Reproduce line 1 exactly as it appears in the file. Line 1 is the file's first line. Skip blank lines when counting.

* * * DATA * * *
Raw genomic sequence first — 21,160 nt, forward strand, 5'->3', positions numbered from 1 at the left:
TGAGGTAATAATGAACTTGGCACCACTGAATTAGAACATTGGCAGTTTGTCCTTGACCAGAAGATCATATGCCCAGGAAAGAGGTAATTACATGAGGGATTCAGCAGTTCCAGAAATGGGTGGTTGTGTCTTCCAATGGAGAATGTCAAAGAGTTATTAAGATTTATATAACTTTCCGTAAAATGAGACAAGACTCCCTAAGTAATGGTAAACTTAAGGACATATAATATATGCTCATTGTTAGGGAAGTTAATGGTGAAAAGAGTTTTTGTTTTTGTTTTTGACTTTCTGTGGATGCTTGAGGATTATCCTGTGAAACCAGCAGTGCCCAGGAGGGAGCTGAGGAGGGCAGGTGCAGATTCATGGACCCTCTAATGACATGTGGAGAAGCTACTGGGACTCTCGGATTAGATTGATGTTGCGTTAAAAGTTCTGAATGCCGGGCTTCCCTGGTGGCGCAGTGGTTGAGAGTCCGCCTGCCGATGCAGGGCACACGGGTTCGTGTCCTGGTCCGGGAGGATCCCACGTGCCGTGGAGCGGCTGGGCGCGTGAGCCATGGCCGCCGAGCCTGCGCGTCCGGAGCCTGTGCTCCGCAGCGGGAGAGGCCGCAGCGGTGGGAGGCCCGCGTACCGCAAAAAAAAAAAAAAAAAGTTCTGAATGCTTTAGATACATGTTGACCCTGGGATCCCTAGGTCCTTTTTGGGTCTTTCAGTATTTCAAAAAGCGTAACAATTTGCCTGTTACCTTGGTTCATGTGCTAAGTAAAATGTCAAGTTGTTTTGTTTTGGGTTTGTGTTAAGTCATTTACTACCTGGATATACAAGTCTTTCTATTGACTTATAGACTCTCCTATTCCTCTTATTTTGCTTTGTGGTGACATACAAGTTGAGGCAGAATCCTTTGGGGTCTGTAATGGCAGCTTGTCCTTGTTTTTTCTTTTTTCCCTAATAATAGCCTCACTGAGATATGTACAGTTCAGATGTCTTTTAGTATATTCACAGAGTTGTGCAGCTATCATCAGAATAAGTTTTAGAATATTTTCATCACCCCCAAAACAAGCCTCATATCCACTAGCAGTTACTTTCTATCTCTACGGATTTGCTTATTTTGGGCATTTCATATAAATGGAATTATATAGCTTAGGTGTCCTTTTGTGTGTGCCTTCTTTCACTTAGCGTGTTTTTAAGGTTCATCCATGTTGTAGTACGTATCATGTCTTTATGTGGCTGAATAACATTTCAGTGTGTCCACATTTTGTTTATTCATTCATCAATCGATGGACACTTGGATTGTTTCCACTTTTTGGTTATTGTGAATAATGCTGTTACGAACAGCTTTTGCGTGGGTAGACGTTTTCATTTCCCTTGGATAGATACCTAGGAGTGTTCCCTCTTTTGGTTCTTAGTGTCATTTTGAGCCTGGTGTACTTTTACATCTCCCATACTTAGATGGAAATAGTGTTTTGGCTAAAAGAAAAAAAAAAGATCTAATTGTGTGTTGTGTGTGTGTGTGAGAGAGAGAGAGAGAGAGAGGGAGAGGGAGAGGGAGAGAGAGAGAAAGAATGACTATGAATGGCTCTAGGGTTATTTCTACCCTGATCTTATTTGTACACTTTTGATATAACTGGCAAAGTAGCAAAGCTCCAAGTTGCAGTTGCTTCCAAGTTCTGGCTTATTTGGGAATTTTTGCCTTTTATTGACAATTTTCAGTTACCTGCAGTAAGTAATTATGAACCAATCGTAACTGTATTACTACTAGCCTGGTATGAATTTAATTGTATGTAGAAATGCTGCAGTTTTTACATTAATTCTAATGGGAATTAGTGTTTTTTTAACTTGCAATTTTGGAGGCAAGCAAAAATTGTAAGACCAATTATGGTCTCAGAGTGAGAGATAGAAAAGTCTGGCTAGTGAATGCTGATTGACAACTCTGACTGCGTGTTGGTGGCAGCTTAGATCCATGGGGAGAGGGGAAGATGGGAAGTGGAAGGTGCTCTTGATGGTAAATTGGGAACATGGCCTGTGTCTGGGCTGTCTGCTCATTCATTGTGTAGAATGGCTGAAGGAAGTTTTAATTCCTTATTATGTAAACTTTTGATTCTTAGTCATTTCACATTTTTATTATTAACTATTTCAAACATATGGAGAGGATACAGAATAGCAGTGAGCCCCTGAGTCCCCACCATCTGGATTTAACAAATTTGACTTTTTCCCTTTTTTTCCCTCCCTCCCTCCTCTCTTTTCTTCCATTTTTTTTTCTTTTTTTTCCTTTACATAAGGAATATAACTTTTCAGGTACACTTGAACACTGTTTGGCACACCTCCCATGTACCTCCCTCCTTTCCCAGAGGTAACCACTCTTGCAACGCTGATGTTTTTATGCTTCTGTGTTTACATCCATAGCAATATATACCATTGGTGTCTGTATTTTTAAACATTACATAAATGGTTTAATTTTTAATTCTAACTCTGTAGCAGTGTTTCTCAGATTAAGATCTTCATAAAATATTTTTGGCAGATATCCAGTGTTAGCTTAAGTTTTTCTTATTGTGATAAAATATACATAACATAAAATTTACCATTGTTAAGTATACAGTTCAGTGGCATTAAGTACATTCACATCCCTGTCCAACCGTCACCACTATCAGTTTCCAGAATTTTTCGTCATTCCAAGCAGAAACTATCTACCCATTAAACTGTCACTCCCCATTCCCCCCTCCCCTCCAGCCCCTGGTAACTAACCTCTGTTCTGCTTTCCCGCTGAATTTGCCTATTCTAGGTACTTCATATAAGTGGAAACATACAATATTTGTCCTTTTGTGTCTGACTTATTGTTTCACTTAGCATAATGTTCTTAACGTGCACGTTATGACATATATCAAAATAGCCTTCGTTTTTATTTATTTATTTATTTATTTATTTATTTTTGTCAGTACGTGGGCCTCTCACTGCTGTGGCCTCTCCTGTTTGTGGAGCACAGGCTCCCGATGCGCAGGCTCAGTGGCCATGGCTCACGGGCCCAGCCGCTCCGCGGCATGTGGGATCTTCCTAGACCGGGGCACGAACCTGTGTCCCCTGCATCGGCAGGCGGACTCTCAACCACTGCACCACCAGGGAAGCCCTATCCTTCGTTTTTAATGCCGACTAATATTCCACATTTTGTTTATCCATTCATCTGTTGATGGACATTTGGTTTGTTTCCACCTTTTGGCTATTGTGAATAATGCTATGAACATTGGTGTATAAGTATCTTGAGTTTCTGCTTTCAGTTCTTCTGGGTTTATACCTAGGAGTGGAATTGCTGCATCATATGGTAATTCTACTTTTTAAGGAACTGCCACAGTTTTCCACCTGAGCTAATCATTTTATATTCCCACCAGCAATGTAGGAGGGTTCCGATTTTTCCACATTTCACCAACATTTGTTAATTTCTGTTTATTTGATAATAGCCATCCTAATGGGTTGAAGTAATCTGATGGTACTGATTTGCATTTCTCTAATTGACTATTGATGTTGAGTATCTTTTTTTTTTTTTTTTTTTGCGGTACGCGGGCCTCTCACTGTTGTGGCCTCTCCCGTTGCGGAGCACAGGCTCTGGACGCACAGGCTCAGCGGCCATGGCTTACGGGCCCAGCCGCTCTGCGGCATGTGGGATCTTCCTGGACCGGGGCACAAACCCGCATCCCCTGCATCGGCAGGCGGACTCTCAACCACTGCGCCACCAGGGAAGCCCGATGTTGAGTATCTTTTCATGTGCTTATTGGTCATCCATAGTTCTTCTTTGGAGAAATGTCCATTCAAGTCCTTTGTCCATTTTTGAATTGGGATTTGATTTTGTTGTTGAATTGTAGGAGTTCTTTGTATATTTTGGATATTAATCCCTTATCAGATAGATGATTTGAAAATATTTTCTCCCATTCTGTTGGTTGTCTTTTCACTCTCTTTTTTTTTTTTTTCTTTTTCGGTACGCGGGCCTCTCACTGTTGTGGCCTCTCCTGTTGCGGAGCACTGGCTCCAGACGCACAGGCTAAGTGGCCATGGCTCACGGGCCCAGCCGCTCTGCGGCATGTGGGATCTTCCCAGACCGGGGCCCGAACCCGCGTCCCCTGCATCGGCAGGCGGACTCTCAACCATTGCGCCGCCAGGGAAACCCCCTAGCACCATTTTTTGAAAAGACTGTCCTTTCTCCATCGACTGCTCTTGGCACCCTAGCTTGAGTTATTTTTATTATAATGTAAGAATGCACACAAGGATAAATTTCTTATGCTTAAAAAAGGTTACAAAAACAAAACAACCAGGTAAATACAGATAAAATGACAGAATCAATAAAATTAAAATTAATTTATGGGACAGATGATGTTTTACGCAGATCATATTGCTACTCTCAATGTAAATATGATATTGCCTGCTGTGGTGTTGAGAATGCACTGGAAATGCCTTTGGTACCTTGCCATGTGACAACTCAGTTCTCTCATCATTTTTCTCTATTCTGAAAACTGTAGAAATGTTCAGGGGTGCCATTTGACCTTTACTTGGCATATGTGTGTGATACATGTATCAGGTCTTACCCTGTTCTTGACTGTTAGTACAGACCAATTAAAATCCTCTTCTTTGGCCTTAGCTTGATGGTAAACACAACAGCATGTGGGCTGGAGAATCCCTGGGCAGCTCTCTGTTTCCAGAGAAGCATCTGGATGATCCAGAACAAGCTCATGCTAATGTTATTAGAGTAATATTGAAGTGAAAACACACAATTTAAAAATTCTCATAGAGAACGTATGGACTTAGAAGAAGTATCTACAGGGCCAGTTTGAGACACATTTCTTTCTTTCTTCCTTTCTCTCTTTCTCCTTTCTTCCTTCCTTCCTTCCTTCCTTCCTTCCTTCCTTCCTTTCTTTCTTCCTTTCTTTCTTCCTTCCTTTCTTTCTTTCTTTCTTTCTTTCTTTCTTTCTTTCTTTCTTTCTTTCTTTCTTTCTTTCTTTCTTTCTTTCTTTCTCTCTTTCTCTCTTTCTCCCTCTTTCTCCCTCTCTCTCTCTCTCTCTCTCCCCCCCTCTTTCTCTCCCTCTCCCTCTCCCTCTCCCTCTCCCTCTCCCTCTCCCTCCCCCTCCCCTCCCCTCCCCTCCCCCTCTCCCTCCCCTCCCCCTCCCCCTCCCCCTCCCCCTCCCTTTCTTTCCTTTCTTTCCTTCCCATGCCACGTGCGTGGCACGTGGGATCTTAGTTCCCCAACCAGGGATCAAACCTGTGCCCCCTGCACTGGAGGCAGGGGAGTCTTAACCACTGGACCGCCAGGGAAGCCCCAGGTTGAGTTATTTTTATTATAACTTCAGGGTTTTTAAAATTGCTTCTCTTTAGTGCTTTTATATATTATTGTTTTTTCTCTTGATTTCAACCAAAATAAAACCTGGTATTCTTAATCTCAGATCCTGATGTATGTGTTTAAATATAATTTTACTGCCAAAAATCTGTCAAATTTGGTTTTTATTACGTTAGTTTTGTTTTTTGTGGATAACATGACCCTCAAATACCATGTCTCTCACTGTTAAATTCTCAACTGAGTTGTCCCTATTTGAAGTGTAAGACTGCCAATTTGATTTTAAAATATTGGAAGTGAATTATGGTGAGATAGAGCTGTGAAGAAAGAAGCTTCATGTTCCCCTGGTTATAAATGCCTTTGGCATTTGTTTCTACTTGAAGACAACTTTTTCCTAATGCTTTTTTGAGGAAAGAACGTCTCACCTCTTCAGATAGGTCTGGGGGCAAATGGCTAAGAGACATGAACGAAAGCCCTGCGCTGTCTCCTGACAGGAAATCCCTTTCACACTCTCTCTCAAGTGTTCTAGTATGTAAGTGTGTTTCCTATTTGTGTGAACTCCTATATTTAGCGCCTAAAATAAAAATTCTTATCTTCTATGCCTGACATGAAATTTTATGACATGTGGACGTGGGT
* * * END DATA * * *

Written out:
Raw genomic sequence first — 21,160 nt, forward strand, 5'->3', positions numbered from 1 at the left: